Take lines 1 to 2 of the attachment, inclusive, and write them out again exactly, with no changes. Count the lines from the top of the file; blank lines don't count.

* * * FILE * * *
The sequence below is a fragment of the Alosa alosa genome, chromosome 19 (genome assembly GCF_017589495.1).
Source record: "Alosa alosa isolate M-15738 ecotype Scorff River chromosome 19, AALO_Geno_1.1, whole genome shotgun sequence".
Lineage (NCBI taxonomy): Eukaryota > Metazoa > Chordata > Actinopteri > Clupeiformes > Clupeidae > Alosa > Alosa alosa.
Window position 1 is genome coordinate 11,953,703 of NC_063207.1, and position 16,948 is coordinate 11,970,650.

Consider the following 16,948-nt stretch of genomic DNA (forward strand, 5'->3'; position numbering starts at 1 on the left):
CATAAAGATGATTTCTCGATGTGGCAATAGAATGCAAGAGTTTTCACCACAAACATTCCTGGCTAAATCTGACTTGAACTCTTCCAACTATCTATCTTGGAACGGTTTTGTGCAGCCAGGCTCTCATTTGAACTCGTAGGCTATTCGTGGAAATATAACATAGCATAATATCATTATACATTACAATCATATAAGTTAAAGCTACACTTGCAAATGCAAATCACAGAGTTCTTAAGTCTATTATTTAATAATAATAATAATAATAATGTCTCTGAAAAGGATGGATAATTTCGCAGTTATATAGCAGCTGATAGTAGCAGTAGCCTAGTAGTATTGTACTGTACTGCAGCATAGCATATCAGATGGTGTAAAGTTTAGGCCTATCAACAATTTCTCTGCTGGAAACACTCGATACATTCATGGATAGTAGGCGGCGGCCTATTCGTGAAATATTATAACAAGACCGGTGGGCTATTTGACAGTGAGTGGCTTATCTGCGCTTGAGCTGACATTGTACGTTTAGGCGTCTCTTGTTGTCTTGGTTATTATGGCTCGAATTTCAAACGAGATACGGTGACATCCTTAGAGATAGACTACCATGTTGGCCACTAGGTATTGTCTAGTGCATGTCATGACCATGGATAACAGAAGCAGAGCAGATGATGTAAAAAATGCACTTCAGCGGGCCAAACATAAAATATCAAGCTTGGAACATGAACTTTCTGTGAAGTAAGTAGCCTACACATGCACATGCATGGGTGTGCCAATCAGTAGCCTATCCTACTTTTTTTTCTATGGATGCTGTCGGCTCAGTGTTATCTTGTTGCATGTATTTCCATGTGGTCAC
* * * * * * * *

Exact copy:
The sequence below is a fragment of the Alosa alosa genome, chromosome 19 (genome assembly GCF_017589495.1).
Source record: "Alosa alosa isolate M-15738 ecotype Scorff River chromosome 19, AALO_Geno_1.1, whole genome shotgun sequence".